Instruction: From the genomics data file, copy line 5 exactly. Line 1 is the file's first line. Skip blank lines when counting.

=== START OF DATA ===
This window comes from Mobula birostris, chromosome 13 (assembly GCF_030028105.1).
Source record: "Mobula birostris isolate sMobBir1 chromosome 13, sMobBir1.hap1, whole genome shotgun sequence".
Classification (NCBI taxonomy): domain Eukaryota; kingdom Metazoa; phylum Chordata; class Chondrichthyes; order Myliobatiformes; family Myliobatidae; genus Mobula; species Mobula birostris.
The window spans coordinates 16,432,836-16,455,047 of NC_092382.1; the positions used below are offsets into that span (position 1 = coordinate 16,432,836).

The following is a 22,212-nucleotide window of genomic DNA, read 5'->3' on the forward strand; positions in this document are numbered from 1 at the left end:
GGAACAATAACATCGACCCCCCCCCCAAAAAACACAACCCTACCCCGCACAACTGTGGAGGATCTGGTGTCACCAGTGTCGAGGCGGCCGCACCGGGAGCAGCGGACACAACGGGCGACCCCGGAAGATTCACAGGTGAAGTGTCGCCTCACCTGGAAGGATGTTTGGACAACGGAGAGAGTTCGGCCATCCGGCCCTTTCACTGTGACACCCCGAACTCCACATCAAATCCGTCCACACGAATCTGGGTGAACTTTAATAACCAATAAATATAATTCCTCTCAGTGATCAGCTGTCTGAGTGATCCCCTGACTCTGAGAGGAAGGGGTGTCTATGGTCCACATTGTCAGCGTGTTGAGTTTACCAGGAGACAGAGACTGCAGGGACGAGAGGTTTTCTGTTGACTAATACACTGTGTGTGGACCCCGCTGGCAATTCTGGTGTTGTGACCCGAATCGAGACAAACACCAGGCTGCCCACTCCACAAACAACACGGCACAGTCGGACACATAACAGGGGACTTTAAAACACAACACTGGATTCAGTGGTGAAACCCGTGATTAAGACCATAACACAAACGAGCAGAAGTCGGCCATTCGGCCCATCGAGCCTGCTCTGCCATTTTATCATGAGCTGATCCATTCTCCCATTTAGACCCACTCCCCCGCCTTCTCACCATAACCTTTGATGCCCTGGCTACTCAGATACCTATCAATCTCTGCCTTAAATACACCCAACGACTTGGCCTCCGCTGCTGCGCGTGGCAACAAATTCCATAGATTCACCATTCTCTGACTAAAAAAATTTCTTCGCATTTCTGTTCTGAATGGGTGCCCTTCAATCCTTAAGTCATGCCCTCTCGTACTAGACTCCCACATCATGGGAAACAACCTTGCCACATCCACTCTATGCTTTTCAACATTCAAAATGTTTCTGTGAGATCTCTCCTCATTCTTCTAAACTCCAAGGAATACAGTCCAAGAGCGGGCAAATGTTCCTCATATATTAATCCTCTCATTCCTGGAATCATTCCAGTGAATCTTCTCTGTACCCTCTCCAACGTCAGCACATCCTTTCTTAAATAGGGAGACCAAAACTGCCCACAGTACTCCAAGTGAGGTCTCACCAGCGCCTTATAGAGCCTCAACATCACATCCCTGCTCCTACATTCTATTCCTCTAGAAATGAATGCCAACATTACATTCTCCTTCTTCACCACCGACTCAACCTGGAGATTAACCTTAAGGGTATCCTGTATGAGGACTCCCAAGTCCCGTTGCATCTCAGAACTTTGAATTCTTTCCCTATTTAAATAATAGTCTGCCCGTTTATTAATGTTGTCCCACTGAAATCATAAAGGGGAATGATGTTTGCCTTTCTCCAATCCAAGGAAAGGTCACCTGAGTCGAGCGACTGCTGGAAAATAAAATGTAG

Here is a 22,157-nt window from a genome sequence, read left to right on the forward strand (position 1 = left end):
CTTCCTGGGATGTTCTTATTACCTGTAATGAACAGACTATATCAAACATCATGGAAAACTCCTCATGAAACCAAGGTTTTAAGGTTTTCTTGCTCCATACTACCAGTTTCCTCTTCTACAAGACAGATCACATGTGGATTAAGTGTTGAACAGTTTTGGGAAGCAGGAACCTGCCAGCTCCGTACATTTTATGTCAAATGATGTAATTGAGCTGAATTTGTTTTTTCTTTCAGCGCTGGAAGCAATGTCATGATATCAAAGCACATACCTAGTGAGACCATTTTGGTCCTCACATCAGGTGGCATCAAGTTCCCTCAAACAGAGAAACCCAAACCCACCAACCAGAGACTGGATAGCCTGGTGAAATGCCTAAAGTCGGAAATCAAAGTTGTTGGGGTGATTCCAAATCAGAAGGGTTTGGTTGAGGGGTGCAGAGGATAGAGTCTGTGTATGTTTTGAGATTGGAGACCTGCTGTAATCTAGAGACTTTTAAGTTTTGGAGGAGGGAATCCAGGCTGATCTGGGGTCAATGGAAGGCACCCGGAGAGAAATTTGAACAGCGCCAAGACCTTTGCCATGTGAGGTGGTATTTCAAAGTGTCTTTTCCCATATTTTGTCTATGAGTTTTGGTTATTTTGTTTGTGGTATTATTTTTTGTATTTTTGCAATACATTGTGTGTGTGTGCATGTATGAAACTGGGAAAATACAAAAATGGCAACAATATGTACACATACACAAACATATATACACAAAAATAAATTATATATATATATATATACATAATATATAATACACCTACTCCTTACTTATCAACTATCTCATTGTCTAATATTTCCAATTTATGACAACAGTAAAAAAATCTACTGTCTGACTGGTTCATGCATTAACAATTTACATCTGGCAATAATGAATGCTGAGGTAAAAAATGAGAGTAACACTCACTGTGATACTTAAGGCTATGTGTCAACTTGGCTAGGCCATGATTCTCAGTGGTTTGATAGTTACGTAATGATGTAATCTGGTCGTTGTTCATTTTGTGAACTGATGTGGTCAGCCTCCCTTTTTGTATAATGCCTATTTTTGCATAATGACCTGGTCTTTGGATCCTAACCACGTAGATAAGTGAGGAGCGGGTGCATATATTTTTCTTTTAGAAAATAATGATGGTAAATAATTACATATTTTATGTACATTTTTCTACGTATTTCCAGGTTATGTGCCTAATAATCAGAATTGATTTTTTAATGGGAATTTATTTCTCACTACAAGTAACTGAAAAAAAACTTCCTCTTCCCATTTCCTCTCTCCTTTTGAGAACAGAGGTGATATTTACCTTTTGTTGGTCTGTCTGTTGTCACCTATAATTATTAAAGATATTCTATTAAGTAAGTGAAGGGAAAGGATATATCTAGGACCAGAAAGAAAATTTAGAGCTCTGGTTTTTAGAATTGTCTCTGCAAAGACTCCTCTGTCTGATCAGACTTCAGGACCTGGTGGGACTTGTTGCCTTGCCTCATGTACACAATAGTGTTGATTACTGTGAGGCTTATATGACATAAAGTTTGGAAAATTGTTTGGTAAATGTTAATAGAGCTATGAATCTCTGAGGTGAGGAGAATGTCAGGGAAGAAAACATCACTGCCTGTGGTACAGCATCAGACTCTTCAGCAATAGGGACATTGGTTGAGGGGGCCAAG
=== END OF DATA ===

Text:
The following is a 22,212-nucleotide window of genomic DNA, read 5'->3' on the forward strand; positions in this document are numbered from 1 at the left end: